I thought I heard somewhere that the NEMA motors have a way to know which step they're on, but the controllers only interact with the motors in increments. There might be a way to at least create some form of "endstop" that recognizes the stepper is out of sync and "pauses/stops" the machine.
I believe most stepper motors only have an *open loop* control, which means that they don't know their own position. However, a *closed loop* control (with positional feedback) is usually not needed, since they have excellent precision and torque as long as the motor is properly scaled for their application. Also, for some applications - unlike in 3D printing - skipping steps doesn't really matter. You could, add an *encoder* to the shaft for providing positional feedback. And just like you say, some steppers also come with such encoders integrated.
@tbm0115 Some stepper drivers can detect skipped steps by sensing variations in the current going to the motor. However, NEMA motors don't have a way to "know" what step they're on. There are no electronics inside, just some coils and magnets.
The current to your motor driver could be set either too high or too low. If it's set too low then the torque might not be sufficient and the motor will skip steps. If it's set too high then the driver might overheat and occasionally shut down to protect itself.
Another option is that the printing speeds (or jerk/acceleration settings) are too high. I would start by reducing the travel speed (which presumably is higher than your printing speed) and see if that makes a difference.
The motor getting warm is normal and will not cause these issues.
From what I've experienced, there could be three potential reasons.
- Your belt(s) could be loose. Simply loosen your Y-Axis motor and pull the motor until the belt is slightly more than taught (it will relax into a taught position). Then, tighten the motor securely in its place.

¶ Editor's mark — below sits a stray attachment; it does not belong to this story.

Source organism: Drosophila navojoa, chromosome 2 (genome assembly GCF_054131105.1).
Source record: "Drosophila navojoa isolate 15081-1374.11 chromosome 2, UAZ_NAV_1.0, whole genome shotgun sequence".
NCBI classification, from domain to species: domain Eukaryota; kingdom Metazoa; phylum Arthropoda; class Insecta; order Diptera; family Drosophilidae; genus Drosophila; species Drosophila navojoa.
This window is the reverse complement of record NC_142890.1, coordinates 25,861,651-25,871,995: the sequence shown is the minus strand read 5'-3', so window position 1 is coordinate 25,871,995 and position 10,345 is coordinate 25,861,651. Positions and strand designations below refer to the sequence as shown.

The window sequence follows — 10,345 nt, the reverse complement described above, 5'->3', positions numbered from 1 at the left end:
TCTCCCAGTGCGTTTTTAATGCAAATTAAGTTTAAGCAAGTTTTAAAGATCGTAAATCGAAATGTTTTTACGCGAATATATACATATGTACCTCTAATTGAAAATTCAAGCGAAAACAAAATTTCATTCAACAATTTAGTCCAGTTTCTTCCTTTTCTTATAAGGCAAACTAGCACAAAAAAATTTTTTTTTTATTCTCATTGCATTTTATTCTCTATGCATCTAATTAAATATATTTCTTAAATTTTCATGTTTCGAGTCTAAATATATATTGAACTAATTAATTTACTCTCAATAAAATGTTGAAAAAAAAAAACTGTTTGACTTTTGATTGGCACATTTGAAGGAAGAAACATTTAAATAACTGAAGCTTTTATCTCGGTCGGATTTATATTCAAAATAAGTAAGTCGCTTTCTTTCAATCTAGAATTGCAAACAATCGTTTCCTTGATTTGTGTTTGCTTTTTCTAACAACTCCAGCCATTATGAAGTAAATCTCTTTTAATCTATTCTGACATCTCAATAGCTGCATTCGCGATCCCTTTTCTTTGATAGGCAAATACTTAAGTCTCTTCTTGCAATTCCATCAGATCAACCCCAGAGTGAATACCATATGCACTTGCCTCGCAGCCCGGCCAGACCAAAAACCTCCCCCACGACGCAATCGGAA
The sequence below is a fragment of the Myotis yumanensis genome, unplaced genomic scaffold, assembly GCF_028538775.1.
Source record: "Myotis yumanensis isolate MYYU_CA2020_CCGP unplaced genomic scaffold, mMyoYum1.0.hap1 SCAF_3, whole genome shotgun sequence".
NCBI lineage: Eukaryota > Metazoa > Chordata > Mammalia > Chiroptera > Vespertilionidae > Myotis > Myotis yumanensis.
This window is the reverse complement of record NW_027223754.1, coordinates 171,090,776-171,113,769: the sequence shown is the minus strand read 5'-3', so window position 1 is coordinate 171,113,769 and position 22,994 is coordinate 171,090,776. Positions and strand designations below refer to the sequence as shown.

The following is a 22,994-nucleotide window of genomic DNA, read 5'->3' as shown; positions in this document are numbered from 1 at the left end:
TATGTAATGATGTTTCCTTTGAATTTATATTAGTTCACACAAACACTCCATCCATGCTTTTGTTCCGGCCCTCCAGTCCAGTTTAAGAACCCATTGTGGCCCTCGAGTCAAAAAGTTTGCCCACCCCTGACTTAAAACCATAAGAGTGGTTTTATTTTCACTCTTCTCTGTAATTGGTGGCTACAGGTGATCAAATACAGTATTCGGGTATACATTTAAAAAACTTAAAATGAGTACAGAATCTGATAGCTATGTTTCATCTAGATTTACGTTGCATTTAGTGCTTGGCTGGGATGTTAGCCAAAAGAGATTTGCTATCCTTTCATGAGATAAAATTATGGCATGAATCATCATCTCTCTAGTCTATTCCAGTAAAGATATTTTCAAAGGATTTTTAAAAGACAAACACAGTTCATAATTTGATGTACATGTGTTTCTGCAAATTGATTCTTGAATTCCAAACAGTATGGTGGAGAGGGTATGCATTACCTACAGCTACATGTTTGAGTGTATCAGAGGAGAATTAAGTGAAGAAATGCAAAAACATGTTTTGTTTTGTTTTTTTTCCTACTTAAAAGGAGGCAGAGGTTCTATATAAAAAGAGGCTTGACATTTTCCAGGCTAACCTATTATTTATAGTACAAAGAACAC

- One of your axis endstops could be triggered mid-print. If you have a larger print, you run the risk of hitting an endstop, which could cause the machine to lose its coordinate system.
- I found on my machine, if you run your program via USB (on MakerWare specifically, possibly others) there might be some sort of lag in the serial connection that could cause the entire program or coordinate system to shift. I repeated this issue multiple time using a USB connection and fixed it (repeatedly) by either running off of an SD card, using a different slicer (in my case the Cura plugin for OctoPi), or trying an earlier version of your software (this was my long term solution).
The latter worked best for me. I tried running MakerBot Desktop on my Dual Replicator 1, but ran into the same exact issue as you. In fact, I encountered this issue around firmware 5.0 on the Replicator as well (7.? is the latest). Finally I switched back to using MakerWare 2.4.? and everything worked fine.
I had a repeatable problem where my prints were shifting to the side after about 5mm. This was down to a loose z-axis guide rail that would come out of it's end support about 5mm into the print but appeared secure when the bed was set to it's initial position (my print head moves down). There was a grub screw hidden below a panel at the base of my printer, I'm not familiar with the build of the MendelMax so this may be different for you.
Given the last few questions you have.. I am going to say that you have too much mass.
F = M*A. If you are trying to move a heavy plate, you will need to reduce the Jerk setting. As well as maximum acceleration.
Post your firmware settings for more advice.
Also just for completion, sometimes the pololuls overheat. that can cause it too. As well as a loose belt.
I have some suggestions that might solve your problem
Try to use belt tensioner which is suitable from your printer.(You'll probably find one on Thingiverse)
The belt has teeth but your bearing which slides your belt does not. So try a bearing cover that has teeth. That will prevent slipping of the belt.
Most importantly lower your acceleration constant. This has a lot to do with missing steps from the motor.
Decreasing the print speed can help as well.